HouseHelper 04-14-2008 10:32 AM

Sorry JV, but you have been wrong. Petey is correct. Prior to 1996, you were allowed to connect ranges and dryers with three insulated conductors (no separate ground) or SE type cable, provided the circuit originated at the main service panel. NM type cable with only two insulated conductors and a bare ground has never been allowed.

Range and dryer circuits originating in subpanels, or ranges and dryers installed in manufactured homes, required a 4 wire circuit even prior to 1996.

220/221 04-14-2008 11:08 AM

My first experience was in the early 70's. I just started doing electrical work and the 3 wire SE was a typical install. I asumed that ranges were straight 240 with a ground but when I did a service call for a buddy I found out different.

His burners worked on LOW but not high. He had a faulted conductor (due to his half asses repair when he cut the SE installing ductwork). His range was 120/240 so I would guess that most of them are. It did take the NEC a long time to change the requirements but I'd say it was a very good change.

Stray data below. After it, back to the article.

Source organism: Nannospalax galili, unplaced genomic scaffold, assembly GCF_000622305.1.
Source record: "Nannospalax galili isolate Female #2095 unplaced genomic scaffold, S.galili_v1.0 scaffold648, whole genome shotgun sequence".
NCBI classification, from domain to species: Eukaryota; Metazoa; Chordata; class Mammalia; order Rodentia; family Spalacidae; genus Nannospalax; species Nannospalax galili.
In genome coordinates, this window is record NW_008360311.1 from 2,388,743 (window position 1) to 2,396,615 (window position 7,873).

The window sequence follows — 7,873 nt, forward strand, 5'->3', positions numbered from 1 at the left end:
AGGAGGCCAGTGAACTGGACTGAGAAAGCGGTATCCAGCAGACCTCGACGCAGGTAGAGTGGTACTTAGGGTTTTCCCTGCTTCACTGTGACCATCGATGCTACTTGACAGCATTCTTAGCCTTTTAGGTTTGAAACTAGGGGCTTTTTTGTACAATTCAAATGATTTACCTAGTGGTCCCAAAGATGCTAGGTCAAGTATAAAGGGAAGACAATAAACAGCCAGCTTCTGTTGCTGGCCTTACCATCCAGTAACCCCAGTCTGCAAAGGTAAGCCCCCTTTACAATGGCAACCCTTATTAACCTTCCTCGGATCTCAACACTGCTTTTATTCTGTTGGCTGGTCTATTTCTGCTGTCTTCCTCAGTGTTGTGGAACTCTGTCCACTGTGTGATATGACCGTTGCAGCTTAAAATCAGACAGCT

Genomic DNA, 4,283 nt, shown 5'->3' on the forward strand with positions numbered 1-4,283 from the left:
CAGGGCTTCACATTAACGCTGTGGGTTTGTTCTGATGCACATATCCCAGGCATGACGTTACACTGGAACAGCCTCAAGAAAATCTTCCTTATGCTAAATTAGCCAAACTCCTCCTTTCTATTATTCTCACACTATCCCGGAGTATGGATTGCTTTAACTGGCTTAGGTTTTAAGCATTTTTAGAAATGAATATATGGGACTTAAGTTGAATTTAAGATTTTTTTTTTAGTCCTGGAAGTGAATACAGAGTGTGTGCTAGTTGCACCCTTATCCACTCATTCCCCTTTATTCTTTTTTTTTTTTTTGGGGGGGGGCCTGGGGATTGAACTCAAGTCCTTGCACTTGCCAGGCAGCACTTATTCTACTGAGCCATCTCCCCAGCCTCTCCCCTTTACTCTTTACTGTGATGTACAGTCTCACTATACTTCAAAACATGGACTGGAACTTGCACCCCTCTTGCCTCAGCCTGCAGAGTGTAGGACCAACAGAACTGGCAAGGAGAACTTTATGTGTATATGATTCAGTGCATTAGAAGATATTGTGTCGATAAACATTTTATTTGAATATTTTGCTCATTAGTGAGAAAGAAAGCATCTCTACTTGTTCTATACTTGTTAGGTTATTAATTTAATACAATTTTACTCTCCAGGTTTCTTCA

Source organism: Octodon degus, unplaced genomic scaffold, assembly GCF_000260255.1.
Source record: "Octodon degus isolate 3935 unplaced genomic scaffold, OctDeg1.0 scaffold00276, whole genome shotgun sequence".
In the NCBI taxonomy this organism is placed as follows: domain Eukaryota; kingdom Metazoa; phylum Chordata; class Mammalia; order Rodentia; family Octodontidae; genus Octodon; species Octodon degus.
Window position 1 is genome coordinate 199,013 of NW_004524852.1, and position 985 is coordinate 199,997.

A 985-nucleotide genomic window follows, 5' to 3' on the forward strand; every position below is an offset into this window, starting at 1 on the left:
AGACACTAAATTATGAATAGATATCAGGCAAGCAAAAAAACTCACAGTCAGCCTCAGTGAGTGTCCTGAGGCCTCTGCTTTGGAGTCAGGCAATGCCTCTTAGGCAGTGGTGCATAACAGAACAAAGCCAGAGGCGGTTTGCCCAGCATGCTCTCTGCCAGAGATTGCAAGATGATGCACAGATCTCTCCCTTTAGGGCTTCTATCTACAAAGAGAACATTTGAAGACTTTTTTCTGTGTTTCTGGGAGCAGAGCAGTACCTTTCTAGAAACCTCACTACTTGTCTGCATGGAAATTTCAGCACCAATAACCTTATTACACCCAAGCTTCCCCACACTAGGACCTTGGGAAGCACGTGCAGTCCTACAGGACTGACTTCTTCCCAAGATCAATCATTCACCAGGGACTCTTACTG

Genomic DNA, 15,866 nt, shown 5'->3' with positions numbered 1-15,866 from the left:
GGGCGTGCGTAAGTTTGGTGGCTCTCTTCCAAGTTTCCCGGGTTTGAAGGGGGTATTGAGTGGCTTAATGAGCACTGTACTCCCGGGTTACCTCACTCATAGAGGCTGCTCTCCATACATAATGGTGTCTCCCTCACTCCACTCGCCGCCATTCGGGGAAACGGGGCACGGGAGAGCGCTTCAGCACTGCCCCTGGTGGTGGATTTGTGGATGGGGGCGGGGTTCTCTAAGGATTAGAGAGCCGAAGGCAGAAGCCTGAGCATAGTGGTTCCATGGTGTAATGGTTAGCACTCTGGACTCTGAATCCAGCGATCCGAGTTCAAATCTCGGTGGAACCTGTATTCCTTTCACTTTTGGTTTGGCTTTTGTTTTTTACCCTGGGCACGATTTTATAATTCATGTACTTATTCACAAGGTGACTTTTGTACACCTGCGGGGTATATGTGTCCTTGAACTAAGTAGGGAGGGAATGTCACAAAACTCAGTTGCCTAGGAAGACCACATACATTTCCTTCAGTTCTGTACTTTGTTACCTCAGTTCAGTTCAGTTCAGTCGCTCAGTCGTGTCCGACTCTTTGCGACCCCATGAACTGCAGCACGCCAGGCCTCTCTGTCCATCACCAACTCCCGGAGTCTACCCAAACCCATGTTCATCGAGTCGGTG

I've never looked at a dryer motor to see if they are 120v but I assume the lights/controls are.


Quote:

They could suggest it but they would be completely wrong.
They would be wrong by NEC standards. Completely is too absolute.

jrclen 04-14-2008 11:33 AM

Quote:

Originally Posted by 220/221 (Post 116212)
I've never looked at a dryer motor to see if they are 120v but I assume the lights/controls are.

Most dryers sold in the US have 120v motors and controls. Only the heating element uses the 240V.

220/221 04-14-2008 11:38 AM

I remember as a kid (circa 1960) we had a dryer that would shock the piss out of you and it was right next to a doorway that we used every day.

My Dad's solution was to tell us not to touch it :jester:

Speedy Petey 04-14-2008 02:30 PM

Quote:

Originally Posted by 220/221 (Post 116212)
They would be wrong by NEC standards. Completely is too absolute.

Actually, with regard to your statement, completely fits pretty well.
The ground of NM cable was NEVER intended or designed to carry current.